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How I became 'that' kind of parent

It's very easy to attach labels to different parenting 'styles' - crunchy mom, hockey mom, green mom, tiger mom and so on... These terms are used casually, especially in online conversations, but do we ever stop to think whether those parents intended to be labelled so in the first place? (I've written about the social pressures of parenting earlier.) Nobody really starts off thinking, "I'm going to be that kind of parent". Every baby is different and all parents are distinct individuals after all. Circumstances determine what we really end of becoming.Nine months of pregnancy gives ample time to think about how we are going to be as parents, and everyone wants to be perfect. But things rarely work out as envisioned.

There were many things I was determined to do 20 months ago, but today, mom to a 16-month old, I am a very different person. I don't know how I got here, but I just went with the flow without clumsily hanging on to my idea of 'the perfect parent'.

What I thought: The baby should sleep in the crib. It's best for everybody.
What really happened: This resolution barely lasted two days. Apart from the fact that I was recovering from a c-section, the baby would wake every hour, sometimes sooner. I threw all caution to the wind and just took him to bed with me. I didn't sleep great, but I slept at least! And Little Dude slept much more comfortably. And that's the way it has been since. It was only later that I learned that co-sleeping is actually considered safer, especially with newborns.

What I thought: I won't need a lactation consultant.
What really happened: There is nothing as 'simple' I thought, as nursing a baby. After all, that's the natural order of things, right? Turns out, I should have had a LC on speed dial. We did manage to work things out after a week, but even that would have been easier had I looked up breastfeeding support groups in advance. I eventually did find a lot of support online, but being prepared for it would have been better.


What I thought: There should be a fixed bedtime for the baby.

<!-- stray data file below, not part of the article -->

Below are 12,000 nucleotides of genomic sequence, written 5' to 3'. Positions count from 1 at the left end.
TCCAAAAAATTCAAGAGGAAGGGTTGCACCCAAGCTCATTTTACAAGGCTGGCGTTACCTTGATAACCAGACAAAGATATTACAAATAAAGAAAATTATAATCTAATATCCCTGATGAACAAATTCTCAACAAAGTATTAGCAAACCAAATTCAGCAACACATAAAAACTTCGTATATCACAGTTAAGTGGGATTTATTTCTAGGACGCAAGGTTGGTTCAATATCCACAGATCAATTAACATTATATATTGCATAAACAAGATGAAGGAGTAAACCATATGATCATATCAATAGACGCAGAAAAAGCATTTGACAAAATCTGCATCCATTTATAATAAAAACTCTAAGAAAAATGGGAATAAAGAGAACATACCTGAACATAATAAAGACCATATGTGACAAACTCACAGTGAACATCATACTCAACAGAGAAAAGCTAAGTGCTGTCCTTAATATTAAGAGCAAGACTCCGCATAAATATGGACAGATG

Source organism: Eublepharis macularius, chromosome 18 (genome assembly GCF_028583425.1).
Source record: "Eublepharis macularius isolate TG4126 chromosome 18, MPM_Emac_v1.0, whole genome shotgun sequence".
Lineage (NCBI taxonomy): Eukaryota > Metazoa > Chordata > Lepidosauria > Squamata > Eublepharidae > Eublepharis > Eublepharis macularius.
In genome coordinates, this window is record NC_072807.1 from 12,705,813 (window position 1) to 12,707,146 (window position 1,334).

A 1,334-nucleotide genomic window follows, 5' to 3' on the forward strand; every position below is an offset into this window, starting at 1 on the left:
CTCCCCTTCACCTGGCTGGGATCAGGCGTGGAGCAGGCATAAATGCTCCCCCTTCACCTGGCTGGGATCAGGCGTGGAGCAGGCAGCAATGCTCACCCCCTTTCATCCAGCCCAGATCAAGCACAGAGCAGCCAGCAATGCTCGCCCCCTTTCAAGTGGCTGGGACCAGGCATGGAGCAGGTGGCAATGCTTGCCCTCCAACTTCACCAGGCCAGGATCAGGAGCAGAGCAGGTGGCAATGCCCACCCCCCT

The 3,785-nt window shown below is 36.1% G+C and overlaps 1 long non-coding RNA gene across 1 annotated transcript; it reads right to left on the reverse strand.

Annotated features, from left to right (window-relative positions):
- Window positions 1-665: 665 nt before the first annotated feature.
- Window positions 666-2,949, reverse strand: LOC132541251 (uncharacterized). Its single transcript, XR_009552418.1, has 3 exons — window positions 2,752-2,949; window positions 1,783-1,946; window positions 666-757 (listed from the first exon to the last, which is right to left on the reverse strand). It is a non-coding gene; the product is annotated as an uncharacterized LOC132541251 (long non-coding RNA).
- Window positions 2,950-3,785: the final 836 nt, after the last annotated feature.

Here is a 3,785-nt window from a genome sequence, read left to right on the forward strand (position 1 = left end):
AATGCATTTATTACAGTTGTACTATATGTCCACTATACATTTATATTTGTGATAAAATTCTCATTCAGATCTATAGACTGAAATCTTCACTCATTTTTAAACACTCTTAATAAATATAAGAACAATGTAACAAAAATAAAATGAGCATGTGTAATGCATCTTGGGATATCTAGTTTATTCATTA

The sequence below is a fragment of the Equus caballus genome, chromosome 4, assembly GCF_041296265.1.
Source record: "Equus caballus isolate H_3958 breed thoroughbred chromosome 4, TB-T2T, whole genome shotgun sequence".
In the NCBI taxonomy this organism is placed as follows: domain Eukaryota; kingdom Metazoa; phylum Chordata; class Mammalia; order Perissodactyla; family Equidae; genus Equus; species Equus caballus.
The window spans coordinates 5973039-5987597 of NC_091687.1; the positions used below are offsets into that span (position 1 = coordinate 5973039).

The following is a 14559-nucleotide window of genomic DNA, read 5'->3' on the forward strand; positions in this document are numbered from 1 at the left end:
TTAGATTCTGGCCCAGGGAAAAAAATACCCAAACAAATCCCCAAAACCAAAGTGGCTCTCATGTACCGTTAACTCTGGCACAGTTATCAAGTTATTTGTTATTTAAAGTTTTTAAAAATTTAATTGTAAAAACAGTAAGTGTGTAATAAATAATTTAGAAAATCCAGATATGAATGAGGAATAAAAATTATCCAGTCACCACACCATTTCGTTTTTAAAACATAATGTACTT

What really happened: This one is making me snigger! From the beginning, I've always followed my baby's lead for sleep. So, even though he won't sleep at a fixed time everyday, he always gets enough sleep by napping as often and long as he wants to. Now, there are ways to schedule a baby's sleep, but I never got around to doing it. I used to scoff at children who stayed up late and believed in an early bedtime, but that just hasn't worked out for us. Maybe once Little Dude starts school, we'll work it out (fingers crossed).


What I thought: I'll get a babysitter after the baby is a year old.
What really happened: There were many reasons why I didn't go out much in the beginning. But I had decided to start going out without the baby after a year, probably by hiring a babysitter. I used to wonder why couples with kids didn't spend more time by themselves. Turns out, it's harder than I thought. For one, we stay away from our extended family and I am just not ready to leave the little one with a babysitter. Secondly, I just can't leave him behind! I guess I have more separation anxiety than he does! It's great that parents do manage to spend time away from their kids once in a while, but I'm not ready for it...yet.

What I thought: I'll only feed home made, wholesome baby food.
What really happened: I did manage to make my own baby food for a year. But now that Little Dude is a toddler and more picky about what he eats, my aim is to just get some food in his tummy. I still make food at home, but I don't deny him Cheerios or a sugary biscuit, when he won't eat anything else. 

What I thought: Parents should instill discipline early on. 
What really happened: Little Dude has started resisting all that I want him to do, but I can't bring myself to 'discipline' him. Like many ignorant people without kids (some, with!), I used to frown at that toddler having a meltdown at a public place. Not so now. I totally understand that children should not be expected to behave perfectly. I believe in guiding, not disciplining.

People would probably say that I am an 'attachment parenting' or 'natural parenting' kind of mom, but I am not really worried about the label. Being a parent should not be about a set philosophy or set of rules. It should be about realising the dreams you have for your child and yourself.

(Pics: Petr Kratochvil; Curtis Newton at de.wikipedia [CC-BY-SA-3.0-de (http://creativecommons.org/licenses/by-sa/3.0/de/deed.en)], from Wikimedia Commons; Ilya Haykinson (Flickr: hopscotch) [CC-BY-SA-2.0 (http://creativecommons.org/licenses/by-sa/2.0)], via Wikimedia Commons)
Parenthood 6208759605661159077

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